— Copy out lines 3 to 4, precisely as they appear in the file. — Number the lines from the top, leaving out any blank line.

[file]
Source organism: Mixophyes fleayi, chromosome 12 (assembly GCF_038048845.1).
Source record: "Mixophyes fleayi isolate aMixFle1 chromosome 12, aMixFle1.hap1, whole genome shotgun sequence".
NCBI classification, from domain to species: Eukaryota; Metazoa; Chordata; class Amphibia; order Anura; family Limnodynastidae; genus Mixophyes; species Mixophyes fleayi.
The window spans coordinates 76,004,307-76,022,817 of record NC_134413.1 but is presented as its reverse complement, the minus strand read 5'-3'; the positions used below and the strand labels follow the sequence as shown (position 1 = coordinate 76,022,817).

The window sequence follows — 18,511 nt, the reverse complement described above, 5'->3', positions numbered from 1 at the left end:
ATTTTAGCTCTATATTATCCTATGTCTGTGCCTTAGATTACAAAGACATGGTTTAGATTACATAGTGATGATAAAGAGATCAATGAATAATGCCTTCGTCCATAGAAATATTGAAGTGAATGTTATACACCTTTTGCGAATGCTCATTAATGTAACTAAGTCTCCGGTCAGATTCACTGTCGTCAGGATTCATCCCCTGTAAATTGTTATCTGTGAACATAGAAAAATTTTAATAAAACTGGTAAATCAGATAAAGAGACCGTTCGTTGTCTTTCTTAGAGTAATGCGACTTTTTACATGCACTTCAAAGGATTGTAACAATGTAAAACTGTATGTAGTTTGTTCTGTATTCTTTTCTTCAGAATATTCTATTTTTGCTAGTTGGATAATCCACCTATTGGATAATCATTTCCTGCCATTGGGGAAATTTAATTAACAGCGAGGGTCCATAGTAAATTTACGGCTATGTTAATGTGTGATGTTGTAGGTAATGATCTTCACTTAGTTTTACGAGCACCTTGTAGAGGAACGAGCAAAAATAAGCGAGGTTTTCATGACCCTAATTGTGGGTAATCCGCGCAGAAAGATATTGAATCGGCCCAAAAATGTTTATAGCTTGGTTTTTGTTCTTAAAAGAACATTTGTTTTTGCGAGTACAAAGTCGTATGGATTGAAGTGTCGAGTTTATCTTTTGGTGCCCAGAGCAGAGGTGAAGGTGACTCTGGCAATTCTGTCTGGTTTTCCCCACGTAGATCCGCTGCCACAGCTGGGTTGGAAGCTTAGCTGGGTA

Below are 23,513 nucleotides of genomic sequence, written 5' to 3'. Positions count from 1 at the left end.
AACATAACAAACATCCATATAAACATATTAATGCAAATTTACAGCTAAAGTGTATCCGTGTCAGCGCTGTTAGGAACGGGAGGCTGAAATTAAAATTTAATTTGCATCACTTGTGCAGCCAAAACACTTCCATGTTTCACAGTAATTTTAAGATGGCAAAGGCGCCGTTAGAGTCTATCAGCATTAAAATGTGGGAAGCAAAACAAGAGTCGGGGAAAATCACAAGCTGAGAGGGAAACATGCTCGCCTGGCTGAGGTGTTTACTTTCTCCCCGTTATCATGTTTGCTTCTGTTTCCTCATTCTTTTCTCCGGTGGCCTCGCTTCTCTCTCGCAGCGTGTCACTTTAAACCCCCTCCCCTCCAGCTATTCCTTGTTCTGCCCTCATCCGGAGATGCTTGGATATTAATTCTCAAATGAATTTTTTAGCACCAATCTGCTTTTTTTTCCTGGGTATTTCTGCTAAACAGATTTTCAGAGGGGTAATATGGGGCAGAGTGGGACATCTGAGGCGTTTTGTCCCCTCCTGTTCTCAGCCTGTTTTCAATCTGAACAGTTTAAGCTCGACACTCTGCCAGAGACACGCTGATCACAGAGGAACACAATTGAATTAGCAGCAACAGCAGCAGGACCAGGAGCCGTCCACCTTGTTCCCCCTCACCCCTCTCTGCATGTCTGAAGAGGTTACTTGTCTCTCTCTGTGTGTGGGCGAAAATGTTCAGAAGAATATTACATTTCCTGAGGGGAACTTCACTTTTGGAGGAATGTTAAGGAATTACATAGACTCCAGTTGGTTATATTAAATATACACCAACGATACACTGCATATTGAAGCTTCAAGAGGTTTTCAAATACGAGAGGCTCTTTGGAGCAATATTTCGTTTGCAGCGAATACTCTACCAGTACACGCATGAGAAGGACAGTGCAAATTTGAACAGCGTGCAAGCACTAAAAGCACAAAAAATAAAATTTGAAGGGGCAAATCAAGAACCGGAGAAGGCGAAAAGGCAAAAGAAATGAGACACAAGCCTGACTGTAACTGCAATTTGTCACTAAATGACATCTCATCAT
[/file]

NCBI classification, from domain to species: Eukaryota; Metazoa; Chordata; class Amphibia; order Anura; family Limnodynastidae; genus Mixophyes; species Mixophyes fleayi.
The window spans coordinates 76,004,307-76,022,817 of record NC_134413.1 but is presented as its reverse complement, the minus strand read 5'-3'; the positions used below and the strand labels follow the sequence as shown (position 1 = coordinate 76,022,817).